Ultimately I still don't understand the appeal of this piece, but I know that many of the people I know found it inspirational and useful for their lives. In that manner it remains on my recommended reading list, when people are lost and seeking a new way.

Recommended Reads:
The Ant God - Kelton Drew Earl
Jonathan Livingston Seagull - Richard Bach
The Little Prince - Antoine de Saint-Exupéry

Friday, March 30, 2018

Self-Mastery and Fate with the Cycles of Life - H. Spencer Lewis

According to Lewis life is split into many different cycles from birth to death and into rebirth. Lewis explains that a large part of our lives are effected by our birth date, whose individual cycles effects how our lives unfold, including aspects like health, sex, love, and business.

Each year of person's year can be split into seven segments in accordance with ones birthdate that can be used to advance an individual's goals, and he similarly posits that the day is split into seven periods that can be utilized for the same purpose. Not only does he explain how these cycles work, he also explains how one can use them to ones own advantage with a few specific examples in each chapter.

At first this system seemed complicated, but after initially charting ones seven phases it's a matter of memorizing the periods of time and their meanings. Actually dissecting the periods can be a bit tricky, but I found an app that will do the division for you if you give it your birthdate. This is an interesting system, but in the end I felt like it was like many other astrological divination systems; although, a bit more useful since it gives guidance for what types of life goals to work on during each phase.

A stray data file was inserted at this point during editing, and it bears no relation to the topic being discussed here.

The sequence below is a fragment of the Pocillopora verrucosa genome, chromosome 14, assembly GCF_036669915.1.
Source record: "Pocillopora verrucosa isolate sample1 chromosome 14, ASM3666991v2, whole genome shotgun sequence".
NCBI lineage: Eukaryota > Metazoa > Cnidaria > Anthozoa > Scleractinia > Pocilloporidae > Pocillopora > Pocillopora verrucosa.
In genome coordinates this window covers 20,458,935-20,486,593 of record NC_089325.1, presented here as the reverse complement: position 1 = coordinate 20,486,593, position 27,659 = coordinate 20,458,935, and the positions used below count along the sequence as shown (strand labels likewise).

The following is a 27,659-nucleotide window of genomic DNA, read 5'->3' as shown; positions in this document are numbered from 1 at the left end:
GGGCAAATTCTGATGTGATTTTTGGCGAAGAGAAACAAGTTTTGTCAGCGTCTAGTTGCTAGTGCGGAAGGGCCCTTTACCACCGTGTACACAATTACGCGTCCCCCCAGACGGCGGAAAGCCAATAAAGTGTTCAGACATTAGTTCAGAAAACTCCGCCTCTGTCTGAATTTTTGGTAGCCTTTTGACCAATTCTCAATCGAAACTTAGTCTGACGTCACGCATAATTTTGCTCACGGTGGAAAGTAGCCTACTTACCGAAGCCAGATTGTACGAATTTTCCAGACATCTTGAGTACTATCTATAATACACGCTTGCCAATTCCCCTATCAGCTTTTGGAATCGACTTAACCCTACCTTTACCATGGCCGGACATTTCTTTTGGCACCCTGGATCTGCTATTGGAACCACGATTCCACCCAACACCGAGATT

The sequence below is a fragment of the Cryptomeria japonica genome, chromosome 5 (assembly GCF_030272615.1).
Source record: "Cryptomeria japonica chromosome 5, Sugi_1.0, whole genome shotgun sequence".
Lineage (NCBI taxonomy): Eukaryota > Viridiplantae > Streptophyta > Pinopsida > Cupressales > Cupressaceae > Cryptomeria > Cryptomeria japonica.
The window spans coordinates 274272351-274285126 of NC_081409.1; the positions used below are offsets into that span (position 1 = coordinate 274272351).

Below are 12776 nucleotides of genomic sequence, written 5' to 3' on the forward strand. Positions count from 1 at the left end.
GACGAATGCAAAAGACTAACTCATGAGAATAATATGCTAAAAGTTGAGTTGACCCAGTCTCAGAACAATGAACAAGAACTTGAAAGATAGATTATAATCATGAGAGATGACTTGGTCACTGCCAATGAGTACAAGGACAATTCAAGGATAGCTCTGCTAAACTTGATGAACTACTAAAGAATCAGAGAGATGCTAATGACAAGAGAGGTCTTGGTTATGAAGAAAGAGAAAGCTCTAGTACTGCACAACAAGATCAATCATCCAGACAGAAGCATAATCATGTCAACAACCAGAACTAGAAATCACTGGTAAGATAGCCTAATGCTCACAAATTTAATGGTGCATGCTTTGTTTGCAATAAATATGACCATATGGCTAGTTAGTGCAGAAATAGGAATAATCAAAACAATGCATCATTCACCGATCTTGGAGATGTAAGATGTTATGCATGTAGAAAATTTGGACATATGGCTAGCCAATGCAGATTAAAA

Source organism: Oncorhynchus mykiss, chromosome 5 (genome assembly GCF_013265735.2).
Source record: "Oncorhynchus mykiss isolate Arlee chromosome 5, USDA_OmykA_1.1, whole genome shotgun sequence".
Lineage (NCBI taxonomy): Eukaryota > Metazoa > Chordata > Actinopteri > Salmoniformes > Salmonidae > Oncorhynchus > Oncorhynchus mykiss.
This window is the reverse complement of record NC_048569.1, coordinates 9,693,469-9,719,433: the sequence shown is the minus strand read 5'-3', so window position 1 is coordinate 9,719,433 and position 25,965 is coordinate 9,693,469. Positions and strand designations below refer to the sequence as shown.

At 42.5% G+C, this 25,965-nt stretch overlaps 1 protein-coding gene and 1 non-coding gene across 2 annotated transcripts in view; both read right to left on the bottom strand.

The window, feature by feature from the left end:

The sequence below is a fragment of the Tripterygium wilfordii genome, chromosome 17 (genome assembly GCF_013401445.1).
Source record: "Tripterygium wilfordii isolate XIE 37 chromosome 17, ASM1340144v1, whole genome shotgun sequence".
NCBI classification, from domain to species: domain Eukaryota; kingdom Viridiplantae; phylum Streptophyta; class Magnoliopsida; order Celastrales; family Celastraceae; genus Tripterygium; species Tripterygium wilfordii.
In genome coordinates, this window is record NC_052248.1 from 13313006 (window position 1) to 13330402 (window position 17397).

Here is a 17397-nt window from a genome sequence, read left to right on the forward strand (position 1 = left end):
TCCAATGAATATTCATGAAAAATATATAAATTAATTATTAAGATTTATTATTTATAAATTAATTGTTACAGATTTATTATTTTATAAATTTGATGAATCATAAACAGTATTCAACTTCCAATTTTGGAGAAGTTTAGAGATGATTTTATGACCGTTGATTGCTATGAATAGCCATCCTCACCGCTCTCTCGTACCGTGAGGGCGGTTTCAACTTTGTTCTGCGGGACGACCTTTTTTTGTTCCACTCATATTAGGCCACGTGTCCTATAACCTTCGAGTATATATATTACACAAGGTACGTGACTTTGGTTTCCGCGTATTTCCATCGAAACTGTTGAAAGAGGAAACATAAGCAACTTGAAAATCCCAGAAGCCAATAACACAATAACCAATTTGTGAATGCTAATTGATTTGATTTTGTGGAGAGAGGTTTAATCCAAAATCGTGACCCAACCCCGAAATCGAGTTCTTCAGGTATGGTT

Related Apps:
Life Cycles

Monday, March 26, 2018

What the Ancient Wisdom Expects of Its Disciples - Manly P. Hall

In this short booklet of just over 20 pages, Hall hopes to clarify Mystery Schools and what comes along with it. The first chapter titled A Warning to Esoterists defines ten guidelines by which a seeker may identify a legitimate Mystery School. The Coming of the Mystery Schools identifies four different 'classes' or groups of people, defined by how they live their lives. Further, it adds how these schools came about and how to follow them. The final chapter, The Mystery Schools, sets to define the three tiers of seekers and how they work: student, disciple, and initiate. It also sets forth their guidelines by which seekers should live their lives.

Although short, this essay is useful for seekers to help define their purpose and discover a school that fits the criteria.

More by the Author:
The Secret Teachings of All the Ages
Lectures on Ancient Philosophy